“In Success you deserve it and in defeat, you need it."………… Winston Churchill on Champaign
"I drink Champagne when I win, to celebrate… And I drink Champagne when I lose, to console myself."
Americans are drinking more sparkling wine. The Wine Institute’s records show total sales of Sparkling Wine and Champaign have increased each year since 2000. Wine Spectator (December 2011) reported that “total consumption of sparkling wine in the United States will approach 15 million cases by the end of the year.” Neither gives a reason for this, but I suspect it is because we are finally getting comfortable with the fact that sparkling wine is wine. So although 40 percent of all sparkling wine is still sold during the holiday season, the majority of sparkling wine being enjoyed is with meals and other ordinary occasions during non holiday times.
Recently I sampled Ferrari Brut and a 2006 Vintage Ferrari “Perle.” These are Italian sparkling wines made in the classic French method. When buying a product labeled as a sparkling wine, it’s worth noting that even one made in France outside of the district of Champaign is technically a sparkling wine because only those made within the district of Champaign can be labeled as such. It’s also worth remembering that all sparkling wines are not made via the same process. Simply put, wines made metodo classico (or what the French would label as methode champenoise) undergo a second fermentation in the bottle. The wines are aged and rest on their lees. This is the more expensive and labor intensive process (as opposed to the charmat method in which fermentation occurs in large tanks) that results in the wine developing more complexity, longer lasting and smaller bubbles (mousse) and contributes to the wine’s grace notes.
Ferrari was founded by Giulio Ferari in 1902 after he studied this classic method of wine making in France, earned a winemaking degree and worked in wineries. He returned to Italy and planted Chardonnay grapes for his metodo classico sparkling wine. While some take it for granted today that Chardonnay is the grape for sparkling wine and Champaign, Ferari was the first to do this in Italy. His wines carry the D.O.C. appellation (AOC in France or akin to the AVA in the United States) applied to wines specifically from the Trento area within the Trentino-Alto Adige in far northern Italy (see map). Grapes used by Ferrari are grown on hillsides at 985 – 2300 feet in this alpine region that shares its latitude with Burgundy. Surprisingly, temperatures can get very high this far north, so the higher elevations assure longer hang time. Grapes mature more slowly and ripen evenly. “All the better to drink you my dear.”
I should mention that Ferrari sold the winery in 1952 to Bruno Lunelli, a friend and local merchant, and today Ferrari is still (3rd generation) a family run winery. Not having changed the winery’s name, Lunelli was and is more concerned with the wine than the fame. It seems he made the right decision. Ferrari’s Brut is the top selling metodo classic brut in Italy. That has to count for something, so let’s talk about the wine.
In the glass, Ferrari’s Brut is straw-yellow. Bubbles are small and percolate to the surface constantly making for nice texture from the froth. The nose offers floral hints and hints of apple, almond and bread yeast. Although the wine is crisp, it feels rich and creamy in the mouth. Small sips suffice. In fact, this was one of the most enjoyable aspects of this wine. I enjoyed it outdoors on a warm and beautiful afternoon and found the wine refreshing. Its acidity was in perfect balance, leaving the palette cleansed yet appreciative. The nose carried forward to the taste with added hints of pear and tart apple and biscuit.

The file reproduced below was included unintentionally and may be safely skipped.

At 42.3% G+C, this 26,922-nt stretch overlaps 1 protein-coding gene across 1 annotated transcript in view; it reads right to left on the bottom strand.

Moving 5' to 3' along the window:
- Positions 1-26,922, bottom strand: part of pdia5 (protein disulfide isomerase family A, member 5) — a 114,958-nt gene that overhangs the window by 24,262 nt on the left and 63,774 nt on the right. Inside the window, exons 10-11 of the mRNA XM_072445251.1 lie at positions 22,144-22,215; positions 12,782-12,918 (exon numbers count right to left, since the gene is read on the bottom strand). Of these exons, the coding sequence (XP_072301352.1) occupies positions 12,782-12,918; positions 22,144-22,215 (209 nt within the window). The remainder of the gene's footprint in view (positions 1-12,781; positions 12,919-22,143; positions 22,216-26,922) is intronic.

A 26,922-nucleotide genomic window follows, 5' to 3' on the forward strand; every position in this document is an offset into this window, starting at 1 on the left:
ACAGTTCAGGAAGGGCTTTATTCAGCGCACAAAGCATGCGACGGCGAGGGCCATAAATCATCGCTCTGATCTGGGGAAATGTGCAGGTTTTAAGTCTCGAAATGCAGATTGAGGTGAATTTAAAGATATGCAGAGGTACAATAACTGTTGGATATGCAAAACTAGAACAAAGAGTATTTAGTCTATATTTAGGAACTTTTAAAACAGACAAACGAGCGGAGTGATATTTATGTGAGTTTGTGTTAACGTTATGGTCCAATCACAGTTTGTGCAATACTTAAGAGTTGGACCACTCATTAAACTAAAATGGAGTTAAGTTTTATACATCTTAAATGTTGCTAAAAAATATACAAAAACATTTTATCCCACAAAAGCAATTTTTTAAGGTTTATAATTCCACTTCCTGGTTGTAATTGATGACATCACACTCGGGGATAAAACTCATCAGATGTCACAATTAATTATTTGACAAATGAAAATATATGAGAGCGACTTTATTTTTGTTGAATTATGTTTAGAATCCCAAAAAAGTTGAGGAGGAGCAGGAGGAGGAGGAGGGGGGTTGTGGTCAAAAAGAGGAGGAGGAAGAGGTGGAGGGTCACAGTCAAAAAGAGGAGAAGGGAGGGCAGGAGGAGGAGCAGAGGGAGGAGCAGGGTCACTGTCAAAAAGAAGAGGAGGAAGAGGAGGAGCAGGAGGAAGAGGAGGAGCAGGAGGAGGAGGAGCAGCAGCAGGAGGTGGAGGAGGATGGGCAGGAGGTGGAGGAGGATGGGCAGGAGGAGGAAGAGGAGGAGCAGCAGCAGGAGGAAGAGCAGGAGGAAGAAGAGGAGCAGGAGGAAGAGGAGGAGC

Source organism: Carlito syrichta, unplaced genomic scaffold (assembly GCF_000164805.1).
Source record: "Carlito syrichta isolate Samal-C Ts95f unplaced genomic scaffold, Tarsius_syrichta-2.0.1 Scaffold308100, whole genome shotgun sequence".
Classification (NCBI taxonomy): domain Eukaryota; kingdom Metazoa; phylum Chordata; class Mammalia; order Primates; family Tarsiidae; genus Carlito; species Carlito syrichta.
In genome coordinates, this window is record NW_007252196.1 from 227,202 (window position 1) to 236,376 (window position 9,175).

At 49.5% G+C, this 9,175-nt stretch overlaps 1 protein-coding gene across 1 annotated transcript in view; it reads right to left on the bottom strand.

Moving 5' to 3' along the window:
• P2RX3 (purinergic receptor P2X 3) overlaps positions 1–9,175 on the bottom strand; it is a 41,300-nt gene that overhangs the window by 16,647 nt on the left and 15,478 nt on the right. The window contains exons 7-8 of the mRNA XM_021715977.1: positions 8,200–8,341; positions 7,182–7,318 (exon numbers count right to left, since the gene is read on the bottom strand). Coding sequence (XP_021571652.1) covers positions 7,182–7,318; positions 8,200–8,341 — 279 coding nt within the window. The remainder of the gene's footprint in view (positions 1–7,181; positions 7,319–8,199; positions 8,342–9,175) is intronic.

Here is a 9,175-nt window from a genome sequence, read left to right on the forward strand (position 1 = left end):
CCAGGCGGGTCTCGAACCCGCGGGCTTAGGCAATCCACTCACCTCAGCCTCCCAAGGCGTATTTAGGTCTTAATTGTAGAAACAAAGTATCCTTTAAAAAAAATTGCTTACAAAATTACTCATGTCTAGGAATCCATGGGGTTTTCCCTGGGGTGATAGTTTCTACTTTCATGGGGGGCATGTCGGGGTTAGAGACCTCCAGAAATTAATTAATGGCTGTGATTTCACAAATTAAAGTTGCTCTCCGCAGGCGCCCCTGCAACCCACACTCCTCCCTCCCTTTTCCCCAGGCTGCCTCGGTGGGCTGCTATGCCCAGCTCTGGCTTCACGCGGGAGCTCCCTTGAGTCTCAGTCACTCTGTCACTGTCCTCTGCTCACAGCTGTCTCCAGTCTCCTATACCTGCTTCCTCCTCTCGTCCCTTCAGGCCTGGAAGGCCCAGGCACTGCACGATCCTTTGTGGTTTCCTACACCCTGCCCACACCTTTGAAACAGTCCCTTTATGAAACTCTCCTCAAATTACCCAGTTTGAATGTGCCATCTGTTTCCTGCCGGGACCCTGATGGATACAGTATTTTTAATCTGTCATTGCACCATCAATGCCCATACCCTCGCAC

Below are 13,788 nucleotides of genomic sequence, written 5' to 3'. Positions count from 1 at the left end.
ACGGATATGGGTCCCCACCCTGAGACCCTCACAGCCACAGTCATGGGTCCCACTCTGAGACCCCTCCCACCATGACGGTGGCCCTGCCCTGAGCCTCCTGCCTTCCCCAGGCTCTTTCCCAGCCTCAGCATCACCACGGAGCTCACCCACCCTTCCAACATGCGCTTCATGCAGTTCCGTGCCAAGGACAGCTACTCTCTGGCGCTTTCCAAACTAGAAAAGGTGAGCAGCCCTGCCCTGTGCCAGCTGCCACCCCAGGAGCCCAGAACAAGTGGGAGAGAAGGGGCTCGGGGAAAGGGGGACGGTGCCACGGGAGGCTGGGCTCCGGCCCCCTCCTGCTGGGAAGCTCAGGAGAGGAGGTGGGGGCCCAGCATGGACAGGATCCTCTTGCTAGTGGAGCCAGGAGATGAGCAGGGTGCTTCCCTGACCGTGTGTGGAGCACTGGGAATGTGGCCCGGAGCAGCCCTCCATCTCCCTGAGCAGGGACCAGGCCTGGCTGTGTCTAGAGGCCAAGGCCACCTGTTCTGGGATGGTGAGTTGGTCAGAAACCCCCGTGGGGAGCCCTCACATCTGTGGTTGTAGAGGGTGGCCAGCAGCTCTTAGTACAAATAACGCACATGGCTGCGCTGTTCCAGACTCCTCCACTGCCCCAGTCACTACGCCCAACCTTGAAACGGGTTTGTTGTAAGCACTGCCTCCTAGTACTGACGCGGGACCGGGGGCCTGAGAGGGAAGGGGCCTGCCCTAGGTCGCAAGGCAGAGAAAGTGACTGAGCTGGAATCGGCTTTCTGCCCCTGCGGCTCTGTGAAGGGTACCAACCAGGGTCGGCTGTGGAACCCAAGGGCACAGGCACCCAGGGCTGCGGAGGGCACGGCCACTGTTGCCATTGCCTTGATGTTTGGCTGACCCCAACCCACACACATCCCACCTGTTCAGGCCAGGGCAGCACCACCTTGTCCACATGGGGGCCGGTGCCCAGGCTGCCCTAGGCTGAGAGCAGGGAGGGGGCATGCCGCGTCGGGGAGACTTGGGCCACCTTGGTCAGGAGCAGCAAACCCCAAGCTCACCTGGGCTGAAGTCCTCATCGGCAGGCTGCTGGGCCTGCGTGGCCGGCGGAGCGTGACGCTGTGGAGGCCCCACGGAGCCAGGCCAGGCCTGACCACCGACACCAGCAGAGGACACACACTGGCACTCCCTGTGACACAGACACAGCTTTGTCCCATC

What a beautiful summer wine and what a beautiful price point. A
t a SRP of $25 (U.S.) this blanc de blanc (100%Chardionnay and aged a minimum of two years though I’m guessing three for what I tasted) is indeed “a terrific value” (Wine Advocate). Sparkling wines pair well with (may come as a surprise) French fries (first made in Belgium) and potato chips. But I enjoyed the Ferrari brut on the second day with fresh Indian Creek Oysters. Its classic lean structure would pair well also with cheeses such as Brie, Edam and Camembert. Most important, however, is to appreciate how excellent this wine is by itself. On a patio or deck, on a beautifully blue skied afternoon, chill this sparkling wine to 42-45 degrees F and slowly sip a better day.
|Ferrari Brut and Ferrari 2006 Perle|
|Save the chocolate for the port!|
“Perle” is a vintage Ferrari wine. It is also 100% Chardonnay, my sample bottle a 2006. I enjoyed this wine with another reviewer, The Chicago Wino, and we were both immediately intrigued. I enjoyed a nose that reminds of brioche. There is nuttiness to Perle (almond) that is stronger than in the Brut. The wine has more floral notes, the nose even more elegant. Tastes hint at honeysuckle and wild flowers. The Chicago Wino detected cocoa powder. I missed it, but got hazelnut. The wine is dryly fruity, restrained and delicate. The finish is super long with a butter-rum hint. Yet there is more. Along with another taster, we all found it mysteriously intriguing. Wine Enthusiast awarded it 91 points. The Chicago Wino and I awarded it one of the most intriguing sparkling wines we have tasted at its price point because it plays the senses so well it defies more accurate description. Aged 5 years, this wine is a super value at only $10 more than the brut and certainly worth the experience of trying to correctly identify all its nuances.
Ferrari also makes a classic Rose (60% Pinot Noir/40% Chardonnay) as well as bottlings of different Pinot Noir/Chardonnay percentages, a pure Pinot Noir and a longer aged blanc de blanc.
* Full Disclosure: Wines were sent me for review.
* Full Disclosure: Wines were sent me for review.
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